, are the simple kitchen tricks — or “victories” — shared in each recipe, which allow even a novice cook to bake perfect sweet rolls, roll homemade pasta, or turn a plate of plain broiled chicken into something buttery and nuanced. I’ve made her Roasted Salmon With Maple and Soy, Feel-Better-Soon Cookies (better known in our house as the “Take a Nap and You Can Have a Cookie" Cookies), and simplified lasagna (use crème fraîche and skip the béchamel) with excellent results.
Insider Tip #1:
Turshen doesn’t mention this, but chill your cookie dough for at least 15 minutes and up to a couple of days before baking. This will help the cookies retain their structure and allows the sugars to develop a more complex flavor. I was in a hurry to produce post-nap cookies and only chilled half the dough — you can tell in the picture that the un-chilled batch spread out quite a bit.
Insider Tip #2:
A lot of Turshen’s recipes call for crème fraîche, which is an expensive specialty product at most stores. Make it yourself! Just combine 2 cups heavy cream with 2 tablespoons buttermilk or yogurt in a jar, give it a vigorous stir, and store on the countertop covered with a cheesecloth and rubber band for 24-36 hours, until thickened and tangy.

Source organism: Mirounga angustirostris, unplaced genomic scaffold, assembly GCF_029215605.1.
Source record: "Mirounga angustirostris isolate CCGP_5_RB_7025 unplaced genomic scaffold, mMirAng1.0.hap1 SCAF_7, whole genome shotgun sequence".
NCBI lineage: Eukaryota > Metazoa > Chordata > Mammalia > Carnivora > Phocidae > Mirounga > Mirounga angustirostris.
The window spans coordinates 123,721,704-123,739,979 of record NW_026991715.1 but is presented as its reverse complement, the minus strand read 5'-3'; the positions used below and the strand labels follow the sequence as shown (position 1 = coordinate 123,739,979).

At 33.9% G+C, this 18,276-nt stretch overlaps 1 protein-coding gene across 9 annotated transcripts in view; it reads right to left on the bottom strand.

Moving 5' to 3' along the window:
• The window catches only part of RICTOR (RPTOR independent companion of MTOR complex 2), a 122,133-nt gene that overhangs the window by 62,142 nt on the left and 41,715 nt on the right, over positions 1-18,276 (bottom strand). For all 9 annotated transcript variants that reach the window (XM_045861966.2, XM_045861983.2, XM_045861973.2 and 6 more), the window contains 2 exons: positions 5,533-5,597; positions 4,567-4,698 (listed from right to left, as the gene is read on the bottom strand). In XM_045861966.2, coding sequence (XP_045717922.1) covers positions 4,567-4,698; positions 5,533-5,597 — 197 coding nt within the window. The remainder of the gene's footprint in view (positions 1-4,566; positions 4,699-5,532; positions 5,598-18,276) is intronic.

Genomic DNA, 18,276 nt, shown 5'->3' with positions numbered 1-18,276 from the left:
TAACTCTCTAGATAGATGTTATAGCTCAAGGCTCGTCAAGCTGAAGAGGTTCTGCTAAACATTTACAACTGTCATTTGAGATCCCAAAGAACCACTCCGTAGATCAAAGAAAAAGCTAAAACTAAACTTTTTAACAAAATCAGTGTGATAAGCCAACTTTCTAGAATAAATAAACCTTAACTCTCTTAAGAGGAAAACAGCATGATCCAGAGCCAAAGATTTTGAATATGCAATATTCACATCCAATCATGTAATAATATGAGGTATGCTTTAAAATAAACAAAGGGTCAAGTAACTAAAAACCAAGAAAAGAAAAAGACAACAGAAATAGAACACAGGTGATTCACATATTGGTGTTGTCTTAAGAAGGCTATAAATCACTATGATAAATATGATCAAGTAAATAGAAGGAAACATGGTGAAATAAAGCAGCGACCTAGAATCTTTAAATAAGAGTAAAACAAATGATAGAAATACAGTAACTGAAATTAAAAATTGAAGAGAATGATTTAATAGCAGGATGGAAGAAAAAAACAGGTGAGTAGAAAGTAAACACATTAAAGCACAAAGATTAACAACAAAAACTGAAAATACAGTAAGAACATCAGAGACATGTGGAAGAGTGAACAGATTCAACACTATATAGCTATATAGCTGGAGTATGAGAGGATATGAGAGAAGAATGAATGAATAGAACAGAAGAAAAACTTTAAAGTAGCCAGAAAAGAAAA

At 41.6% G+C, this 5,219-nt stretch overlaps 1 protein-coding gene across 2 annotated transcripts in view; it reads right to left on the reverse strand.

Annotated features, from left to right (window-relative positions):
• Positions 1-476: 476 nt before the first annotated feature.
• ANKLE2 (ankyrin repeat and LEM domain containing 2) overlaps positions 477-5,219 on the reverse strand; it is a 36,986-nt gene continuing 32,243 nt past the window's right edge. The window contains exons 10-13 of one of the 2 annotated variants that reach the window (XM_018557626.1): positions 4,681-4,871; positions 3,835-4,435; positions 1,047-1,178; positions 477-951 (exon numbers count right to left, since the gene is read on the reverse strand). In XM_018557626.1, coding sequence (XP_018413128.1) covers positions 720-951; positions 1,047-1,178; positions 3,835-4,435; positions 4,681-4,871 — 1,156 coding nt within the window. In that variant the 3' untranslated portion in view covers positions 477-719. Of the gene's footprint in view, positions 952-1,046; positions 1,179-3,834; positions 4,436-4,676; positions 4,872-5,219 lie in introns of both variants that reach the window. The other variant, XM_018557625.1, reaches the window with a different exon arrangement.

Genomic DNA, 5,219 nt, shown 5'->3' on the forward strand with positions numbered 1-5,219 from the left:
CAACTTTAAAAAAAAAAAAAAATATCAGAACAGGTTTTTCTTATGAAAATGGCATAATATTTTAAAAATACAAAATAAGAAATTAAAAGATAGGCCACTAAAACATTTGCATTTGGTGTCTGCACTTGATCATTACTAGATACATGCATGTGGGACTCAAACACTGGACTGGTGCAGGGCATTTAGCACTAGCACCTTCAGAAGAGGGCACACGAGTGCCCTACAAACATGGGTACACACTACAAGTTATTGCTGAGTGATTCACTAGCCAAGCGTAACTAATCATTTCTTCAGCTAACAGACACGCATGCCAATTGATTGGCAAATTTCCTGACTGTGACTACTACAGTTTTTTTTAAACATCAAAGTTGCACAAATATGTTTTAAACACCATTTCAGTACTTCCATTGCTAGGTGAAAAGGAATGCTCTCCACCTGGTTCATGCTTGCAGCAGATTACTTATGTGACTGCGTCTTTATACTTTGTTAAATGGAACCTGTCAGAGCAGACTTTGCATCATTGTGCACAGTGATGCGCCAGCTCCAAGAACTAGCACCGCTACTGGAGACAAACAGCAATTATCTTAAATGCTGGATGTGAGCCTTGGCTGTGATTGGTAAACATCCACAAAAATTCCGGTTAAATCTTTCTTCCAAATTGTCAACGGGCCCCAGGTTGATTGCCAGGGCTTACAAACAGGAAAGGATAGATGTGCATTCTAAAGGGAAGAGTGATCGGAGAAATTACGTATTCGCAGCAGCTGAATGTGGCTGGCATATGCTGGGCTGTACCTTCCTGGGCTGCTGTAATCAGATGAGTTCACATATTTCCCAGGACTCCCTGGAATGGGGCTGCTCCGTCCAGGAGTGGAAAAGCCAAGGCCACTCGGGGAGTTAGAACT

Turshen includes a list of variations at the end of each recipe, which I love because it means that you can pull virtually any veggie out of the fridge and find a delicious way to prepare it.
Taste and Technique: Recipes to Elevate Your Home Cooking
by Naomi Pomeroy
Portland is justifiably proud of self-taught chef Naomi Pomeroy. Whether in her restaurants (Beast, Clarklewis) or her TV appearances (Top Chef Masters
, Knife Fight
) that helped put Portland on the foodie map, Pomeroy stands for good food plated with ingredients that go well together. In a precise and inspiring fashion, Taste and Technique
not only presents good recipes, but includes a cooking lesson with each recipe for home cooks who want to improve their kitchen knowledge. Reading Taste and Technique